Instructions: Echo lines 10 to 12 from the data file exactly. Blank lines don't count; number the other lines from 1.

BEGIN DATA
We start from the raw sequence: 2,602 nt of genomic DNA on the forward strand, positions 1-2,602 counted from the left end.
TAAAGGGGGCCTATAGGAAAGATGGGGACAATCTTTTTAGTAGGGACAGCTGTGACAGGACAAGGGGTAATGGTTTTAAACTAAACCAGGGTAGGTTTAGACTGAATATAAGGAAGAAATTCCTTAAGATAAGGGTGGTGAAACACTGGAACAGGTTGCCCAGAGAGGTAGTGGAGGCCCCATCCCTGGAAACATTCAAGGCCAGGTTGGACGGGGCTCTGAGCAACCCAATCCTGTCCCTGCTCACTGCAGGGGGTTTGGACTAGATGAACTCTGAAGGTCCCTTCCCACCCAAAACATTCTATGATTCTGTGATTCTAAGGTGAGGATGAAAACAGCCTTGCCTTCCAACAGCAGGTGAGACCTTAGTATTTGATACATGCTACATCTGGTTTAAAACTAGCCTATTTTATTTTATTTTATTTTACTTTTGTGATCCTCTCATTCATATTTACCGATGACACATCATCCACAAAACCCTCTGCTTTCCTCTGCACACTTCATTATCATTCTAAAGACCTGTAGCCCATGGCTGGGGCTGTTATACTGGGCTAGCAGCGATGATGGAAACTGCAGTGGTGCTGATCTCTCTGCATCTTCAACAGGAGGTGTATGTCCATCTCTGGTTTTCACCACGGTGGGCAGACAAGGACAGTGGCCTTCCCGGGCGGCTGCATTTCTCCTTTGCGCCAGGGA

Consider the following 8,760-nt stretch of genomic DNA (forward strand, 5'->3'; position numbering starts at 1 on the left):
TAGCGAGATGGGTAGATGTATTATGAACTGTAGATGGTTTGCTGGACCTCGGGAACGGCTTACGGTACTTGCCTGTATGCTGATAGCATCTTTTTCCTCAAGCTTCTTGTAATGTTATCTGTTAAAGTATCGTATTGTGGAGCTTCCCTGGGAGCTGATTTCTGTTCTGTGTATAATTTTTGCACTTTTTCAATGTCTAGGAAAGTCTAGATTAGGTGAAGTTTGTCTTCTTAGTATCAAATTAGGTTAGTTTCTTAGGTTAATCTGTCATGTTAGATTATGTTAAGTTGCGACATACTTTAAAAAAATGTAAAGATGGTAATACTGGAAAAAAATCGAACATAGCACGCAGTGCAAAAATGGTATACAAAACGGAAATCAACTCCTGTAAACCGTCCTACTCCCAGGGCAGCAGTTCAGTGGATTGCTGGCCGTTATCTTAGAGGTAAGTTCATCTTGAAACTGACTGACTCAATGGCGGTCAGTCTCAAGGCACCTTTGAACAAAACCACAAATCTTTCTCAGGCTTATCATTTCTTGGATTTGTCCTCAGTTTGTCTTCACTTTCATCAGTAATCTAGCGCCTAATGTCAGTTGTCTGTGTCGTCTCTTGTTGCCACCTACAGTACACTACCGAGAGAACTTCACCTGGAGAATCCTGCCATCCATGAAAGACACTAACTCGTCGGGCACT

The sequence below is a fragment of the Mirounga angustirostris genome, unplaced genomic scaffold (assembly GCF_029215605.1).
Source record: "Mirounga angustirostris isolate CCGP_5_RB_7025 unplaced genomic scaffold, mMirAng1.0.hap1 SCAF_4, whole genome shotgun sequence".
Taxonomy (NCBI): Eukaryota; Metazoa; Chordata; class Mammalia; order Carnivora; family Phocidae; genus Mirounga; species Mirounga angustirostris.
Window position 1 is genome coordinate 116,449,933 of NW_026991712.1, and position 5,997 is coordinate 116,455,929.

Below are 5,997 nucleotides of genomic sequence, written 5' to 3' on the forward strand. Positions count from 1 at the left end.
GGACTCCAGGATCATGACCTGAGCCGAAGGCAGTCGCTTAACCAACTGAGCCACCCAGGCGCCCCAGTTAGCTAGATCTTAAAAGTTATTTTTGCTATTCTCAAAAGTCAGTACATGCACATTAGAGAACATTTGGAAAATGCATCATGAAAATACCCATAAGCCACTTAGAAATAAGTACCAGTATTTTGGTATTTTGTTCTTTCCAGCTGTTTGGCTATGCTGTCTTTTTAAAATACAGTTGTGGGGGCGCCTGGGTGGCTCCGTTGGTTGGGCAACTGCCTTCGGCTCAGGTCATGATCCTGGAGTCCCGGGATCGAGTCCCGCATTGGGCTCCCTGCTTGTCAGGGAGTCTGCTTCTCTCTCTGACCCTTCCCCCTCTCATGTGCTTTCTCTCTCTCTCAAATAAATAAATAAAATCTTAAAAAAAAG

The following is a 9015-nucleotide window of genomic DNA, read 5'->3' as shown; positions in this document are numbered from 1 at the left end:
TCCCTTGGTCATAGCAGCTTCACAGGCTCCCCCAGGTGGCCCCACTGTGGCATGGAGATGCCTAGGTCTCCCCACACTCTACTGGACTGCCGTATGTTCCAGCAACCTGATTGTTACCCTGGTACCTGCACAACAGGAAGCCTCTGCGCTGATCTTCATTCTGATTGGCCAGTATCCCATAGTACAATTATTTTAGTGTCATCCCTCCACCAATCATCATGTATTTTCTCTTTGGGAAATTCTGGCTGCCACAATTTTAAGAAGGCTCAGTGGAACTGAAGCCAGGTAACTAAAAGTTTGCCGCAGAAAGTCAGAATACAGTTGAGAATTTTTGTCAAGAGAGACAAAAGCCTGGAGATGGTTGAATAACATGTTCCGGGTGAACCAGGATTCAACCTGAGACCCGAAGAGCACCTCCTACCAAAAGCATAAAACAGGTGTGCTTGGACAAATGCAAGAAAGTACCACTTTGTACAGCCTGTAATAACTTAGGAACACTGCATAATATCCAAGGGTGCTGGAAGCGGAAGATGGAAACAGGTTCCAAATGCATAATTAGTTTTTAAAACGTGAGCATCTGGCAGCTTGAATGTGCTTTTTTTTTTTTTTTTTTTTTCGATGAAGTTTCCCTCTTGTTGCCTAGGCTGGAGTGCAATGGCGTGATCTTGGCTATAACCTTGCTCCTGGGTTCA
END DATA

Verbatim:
GGACTCCAGGATCATGACCTGAGCCGAAGGCAGTCGCTTAACCAACTGAGCCACCCAGGCGCCCCAGTTAGCTAGATCTTAAAAGTTATTTTTGCTATTCTCAAAAGTCAGTACATGCACATTAGAGAACATTTGGAAAATGCATCATGAAAATACCCATAAGCCACTTAGAAATAAGTACCAGTATTTTGGTATTTTGTTCTTTCCAGCTGTTTGGCTATGCTGTCTTTTTAAAATACAGTTGTGGGGGCGCCTGGGTGGCTCCGTTGGTTGGGCAACTGCCTTCGGCTCAGGTCATGATCCTGGAGTCCCGGGATCGAGTCCCGCATTGGGCTCCCTGCTTGTCAGGGAGTCTGCTTCTCTCTCTGACCCTTCCCCCTCTCATGTGCTTTCTCTCTCTCTCAAATAAATAAATAAAATCTTAAAAAAAAG

The following is a 9015-nucleotide window of genomic DNA, read 5'->3' as shown; positions in this document are numbered from 1 at the left end:
TCCCTTGGTCATAGCAGCTTCACAGGCTCCCCCAGGTGGCCCCACTGTGGCATGGAGATGCCTAGGTCTCCCCACACTCTACTGGACTGCCGTATGTTCCAGCAACCTGATTGTTACCCTGGTACCTGCACAACAGGAAGCCTCTGCGCTGATCTTCATTCTGATTGGCCAGTATCCCATAGTACAATTATTTTAGTGTCATCCCTCCACCAATCATCATGTATTTTCTCTTTGGGAAATTCTGGCTGCCACAATTTTAAGAAGGCTCAGTGGAACTGAAGCCAGGTAACTAAAAGTTTGCCGCAGAAAGTCAGAATACAGTTGAGAATTTTTGTCAAGAGAGACAAAAGCCTGGAGATGGTTGAATAACATGTTCCGGGTGAACCAGGATTCAACCTGAGACCCGAAGAGCACCTCCTACCAAAAGCATAAAACAGGTGTGCTTGGACAAATGCAAGAAAGTACCACTTTGTACAGCCTGTAATAACTTAGGAACACTGCATAATATCCAAGGGTGCTGGAAGCGGAAGATGGAAACAGGTTCCAAATGCATAATTAGTTTTTAAAACGTGAGCATCTGGCAGCTTGAATGTGCTTTTTTTTTTTTTTTTTTTTTCGATGAAGTTTCCCTCTTGTTGCCTAGGCTGGAGTGCAATGGCGTGATCTTGGCTATAACCTTGCTCCTGGGTTCA